Published July 07, 2012
LONDON – Andy Murray has messed up a lot of people's weekend plans.
Murray's surprise victory in the Wimbledon semifinals, after losing at the same stage three years running, has left British royalty, politicians and celebrities — and millions of ordinary folk — scrambling for a spot to watch Sunday's showdown between the Scot and Roger Federer.
By powering past France's Jo-Wilfried Tsonga to become the first British man to reach the final in 74 years, Murray took Britain's collective mind off the dreary weather and dismal economy and gave the country a new hero — at least for now.
"Finally!" was the one-word front page headline in Saturday's Daily Mirror. The Sun opted for the slightly longer: "Andy Finally."
The joy was tempered by surprise that Murray had really pulled it off — and a sense that it would be tempting fate to expect him to beat Federer and become the first British Wimbledon men's champion since Fred Perry in 1936.
Bunny Austin made the final two years later, but lost. Virginia Wade won the women's title in 1977.
It's not that the country's not happy. It's just surprised that one of the oldest traditions in sport — a Brit-free final at Britain's premier tennis tournament — is at an end.
"A nation unites in disbelief," said the front-page story in The Times newspaper, "for the impossible has taken place before our eyes."
The Daily Mail asked what many were thinking: "Now can he finish the job?"
Murray insisted that he can.
"It will be one of the biggest matches of my life," Murray said after Friday's semifinal. "It's a great challenge. One where I'm probably not expected to win the match, but one that, you know, if I play well, I'm capable of winning."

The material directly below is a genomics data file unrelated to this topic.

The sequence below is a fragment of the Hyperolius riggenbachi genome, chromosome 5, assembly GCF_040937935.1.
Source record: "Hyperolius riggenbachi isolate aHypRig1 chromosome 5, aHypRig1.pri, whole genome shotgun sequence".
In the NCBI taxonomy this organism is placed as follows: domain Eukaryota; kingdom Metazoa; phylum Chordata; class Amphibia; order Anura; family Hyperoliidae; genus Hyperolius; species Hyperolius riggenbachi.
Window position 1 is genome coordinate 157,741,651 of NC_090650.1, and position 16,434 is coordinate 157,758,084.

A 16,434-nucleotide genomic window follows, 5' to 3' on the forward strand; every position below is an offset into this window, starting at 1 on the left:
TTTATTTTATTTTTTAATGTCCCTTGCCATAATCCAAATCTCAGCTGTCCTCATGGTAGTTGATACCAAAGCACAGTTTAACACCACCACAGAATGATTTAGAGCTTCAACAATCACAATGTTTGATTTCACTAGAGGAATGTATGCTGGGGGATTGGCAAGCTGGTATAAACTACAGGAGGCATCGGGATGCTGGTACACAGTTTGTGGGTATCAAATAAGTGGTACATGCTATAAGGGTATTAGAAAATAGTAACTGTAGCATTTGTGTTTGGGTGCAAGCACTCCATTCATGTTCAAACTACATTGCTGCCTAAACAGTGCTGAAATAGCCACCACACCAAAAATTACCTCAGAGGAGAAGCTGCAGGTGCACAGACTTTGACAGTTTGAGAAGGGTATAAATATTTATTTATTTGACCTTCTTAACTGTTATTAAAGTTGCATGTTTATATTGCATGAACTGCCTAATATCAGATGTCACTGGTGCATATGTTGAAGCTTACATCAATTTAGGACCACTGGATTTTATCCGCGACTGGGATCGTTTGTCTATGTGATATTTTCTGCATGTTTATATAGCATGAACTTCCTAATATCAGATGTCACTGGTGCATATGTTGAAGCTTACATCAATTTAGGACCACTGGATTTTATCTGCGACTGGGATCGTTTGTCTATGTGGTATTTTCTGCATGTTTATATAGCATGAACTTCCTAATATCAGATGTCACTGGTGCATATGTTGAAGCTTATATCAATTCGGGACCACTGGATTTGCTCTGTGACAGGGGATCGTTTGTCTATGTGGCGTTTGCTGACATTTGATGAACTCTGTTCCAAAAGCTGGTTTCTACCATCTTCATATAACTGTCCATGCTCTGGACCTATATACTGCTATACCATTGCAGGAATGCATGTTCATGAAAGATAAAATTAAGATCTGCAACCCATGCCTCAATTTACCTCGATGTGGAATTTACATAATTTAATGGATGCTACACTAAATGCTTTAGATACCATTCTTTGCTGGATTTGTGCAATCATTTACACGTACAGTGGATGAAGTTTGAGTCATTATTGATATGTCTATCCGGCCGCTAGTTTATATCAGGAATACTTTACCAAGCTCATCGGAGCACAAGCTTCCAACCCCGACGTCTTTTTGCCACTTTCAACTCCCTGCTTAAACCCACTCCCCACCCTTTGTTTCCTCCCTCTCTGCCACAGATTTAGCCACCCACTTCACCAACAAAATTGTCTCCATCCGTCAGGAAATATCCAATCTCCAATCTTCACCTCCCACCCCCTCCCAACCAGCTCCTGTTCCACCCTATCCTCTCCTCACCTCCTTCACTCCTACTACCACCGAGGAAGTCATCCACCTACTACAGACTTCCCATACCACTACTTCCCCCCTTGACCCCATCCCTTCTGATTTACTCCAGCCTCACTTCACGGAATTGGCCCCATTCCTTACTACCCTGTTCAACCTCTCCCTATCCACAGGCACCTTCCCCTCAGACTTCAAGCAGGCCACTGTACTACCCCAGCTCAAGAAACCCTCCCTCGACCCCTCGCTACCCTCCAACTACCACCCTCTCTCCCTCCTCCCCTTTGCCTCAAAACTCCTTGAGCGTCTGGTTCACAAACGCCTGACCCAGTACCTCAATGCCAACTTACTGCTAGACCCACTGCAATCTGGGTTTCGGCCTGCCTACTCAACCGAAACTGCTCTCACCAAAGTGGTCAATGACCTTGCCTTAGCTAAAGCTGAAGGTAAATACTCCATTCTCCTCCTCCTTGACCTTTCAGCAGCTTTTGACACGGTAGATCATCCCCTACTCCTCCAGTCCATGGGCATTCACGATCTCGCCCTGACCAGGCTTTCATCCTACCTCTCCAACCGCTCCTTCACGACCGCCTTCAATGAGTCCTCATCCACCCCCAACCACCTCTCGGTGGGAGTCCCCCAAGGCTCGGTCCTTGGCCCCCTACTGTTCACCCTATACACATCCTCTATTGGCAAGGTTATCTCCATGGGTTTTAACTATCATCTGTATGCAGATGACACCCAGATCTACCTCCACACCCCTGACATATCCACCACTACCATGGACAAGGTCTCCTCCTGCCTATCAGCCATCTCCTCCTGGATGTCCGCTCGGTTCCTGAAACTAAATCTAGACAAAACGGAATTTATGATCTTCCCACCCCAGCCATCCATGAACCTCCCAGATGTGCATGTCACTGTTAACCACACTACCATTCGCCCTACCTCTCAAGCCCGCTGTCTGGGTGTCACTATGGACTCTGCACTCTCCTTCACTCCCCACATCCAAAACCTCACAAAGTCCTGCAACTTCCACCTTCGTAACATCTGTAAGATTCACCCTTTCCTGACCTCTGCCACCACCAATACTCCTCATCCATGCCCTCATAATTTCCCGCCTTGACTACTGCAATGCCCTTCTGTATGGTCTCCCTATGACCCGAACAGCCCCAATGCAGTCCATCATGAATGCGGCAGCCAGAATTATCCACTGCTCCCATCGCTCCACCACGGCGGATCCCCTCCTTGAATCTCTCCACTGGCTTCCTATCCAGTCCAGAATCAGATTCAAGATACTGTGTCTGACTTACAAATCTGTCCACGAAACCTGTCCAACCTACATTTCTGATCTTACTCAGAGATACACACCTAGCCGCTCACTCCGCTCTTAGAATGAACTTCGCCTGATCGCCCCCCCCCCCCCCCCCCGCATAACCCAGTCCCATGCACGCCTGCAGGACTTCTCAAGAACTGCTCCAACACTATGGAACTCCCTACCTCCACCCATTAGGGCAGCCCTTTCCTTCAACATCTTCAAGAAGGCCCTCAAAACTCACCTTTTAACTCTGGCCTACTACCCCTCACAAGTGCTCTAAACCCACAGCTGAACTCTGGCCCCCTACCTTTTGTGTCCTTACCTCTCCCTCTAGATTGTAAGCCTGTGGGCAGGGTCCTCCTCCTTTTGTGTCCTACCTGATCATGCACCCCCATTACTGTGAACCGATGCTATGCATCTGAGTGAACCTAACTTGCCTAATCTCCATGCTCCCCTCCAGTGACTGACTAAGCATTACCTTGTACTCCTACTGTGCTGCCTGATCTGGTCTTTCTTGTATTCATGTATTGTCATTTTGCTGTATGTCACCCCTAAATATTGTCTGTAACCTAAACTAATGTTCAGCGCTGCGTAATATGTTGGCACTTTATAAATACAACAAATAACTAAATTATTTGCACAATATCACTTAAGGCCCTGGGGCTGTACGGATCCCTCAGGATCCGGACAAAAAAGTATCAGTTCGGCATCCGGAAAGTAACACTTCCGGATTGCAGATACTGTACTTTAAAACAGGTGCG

The intense and taciturn Murray has always evoked mixed feelings in his homeland — the joke runs that he is British when he wins and Scottish when he loses.
Now that he's a winner, politicians in both London and Edinburgh are scrambling to support the tennis star.
Prime Minister David Cameron, who plans to attend the final, announced that a Scottish Saltire flag would fly alongside the Union Jack at 10 Downing St. on Sunday in support of Murray.
Cameron said it was "great news that we have our first homegrown men's finalist at Wimbledon for over 70 years, especially in this exciting Olympics year when the eyes of the world are on the U.K."
Scottish First Minister Alex Salmond — who wants Scotland to break away from Britain — also sent his congratulations.
"The whole of Scotland will be right behind Andy on Sunday, and I'll be there in person to help cheer him on," Salmond said.
Murray will also have royal support at Centre Court in the form of the former Kate Middleton. St. James's Palace said the Duchess of Cambridge would attend the final, although her husband Prince William and Queen Elizabeth II have prior commitments.
Those not on the A-list can still get seats for the final — at a price. On eBay, bidding on a pair of tickets topped 2,500 pounds ($4,000) on Saturday.
Can he do it? Murray has beaten Federer in eight of their 15 matches, though never in a Grand Slam final. Bookmaker Ladbrokes made Federer — aiming for his seventh Wimbledon title — the 1/2 favorite, offering 13/8 odds on a Murray victory.
Whatever happens Sunday, Murray Mount, the fans' gathering place at Wimbledon, has finally lived up to its name. Many still think of it by its old identity, Henman Hill, after another British hopeful who never quite made the grade.
"It was a great atmosphere, it's my first year here and it was brilliant," said 24-year-old Thomas Lowry, who came from Ireland to watch the semifinal, and was considering coming back on Sunday.
"From early on we thought he would win. I think he'll win the final as well. If it goes to a fourth or fifth set he'll definitely win."
Jill Lawless can be reached at http://Twitter.com/JillLawless